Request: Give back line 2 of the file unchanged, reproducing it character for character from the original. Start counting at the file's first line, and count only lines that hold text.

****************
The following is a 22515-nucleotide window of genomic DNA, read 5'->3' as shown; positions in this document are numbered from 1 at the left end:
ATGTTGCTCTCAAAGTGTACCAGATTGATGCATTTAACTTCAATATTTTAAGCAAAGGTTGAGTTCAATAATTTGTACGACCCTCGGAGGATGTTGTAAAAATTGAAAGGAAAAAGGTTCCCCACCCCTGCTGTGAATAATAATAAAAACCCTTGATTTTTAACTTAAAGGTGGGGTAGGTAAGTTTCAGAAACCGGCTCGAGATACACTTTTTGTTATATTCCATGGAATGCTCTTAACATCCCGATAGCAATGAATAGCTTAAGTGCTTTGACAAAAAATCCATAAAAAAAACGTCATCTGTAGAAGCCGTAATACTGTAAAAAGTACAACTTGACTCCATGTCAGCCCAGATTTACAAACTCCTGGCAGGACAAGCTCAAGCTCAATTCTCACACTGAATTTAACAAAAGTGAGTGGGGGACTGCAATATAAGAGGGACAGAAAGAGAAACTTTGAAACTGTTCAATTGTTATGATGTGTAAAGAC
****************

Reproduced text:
ATGTTGCTCTCAAAGTGTACCAGATTGATGCATTTAACTTCAATATTTTAAGCAAAGGTTGAGTTCAATAATTTGTACGACCCTCGGAGGATGTTGTAAAAATTGAAAGGAAAAAGGTTCCCCACCCCTGCTGTGAATAATAATAAAAACCCTTGATTTTTAACTTAAAGGTGGGGTAGGTAAGTTTCAGAAACCGGCTCGAGATACACTTTTTGTTATATTCCATGGAATGCTCTTAACATCCCGATAGCAATGAATAGCTTAAGTGCTTTGACAAAAAATCCATAAAAAAAACGTCATCTGTAGAAGCCGTAATACTGTAAAAAGTACAACTTGACTCCATGTCAGCCCAGATTTACAAACTCCTGGCAGGACAAGCTCAAGCTCAATTCTCACACTGAATTTAACAAAAGTGAGTGGGGGACTGCAATATAAGAGGGACAGAAAGAGAAACTTTGAAACTGTTCAATTGTTATGATGTGTAAAGAC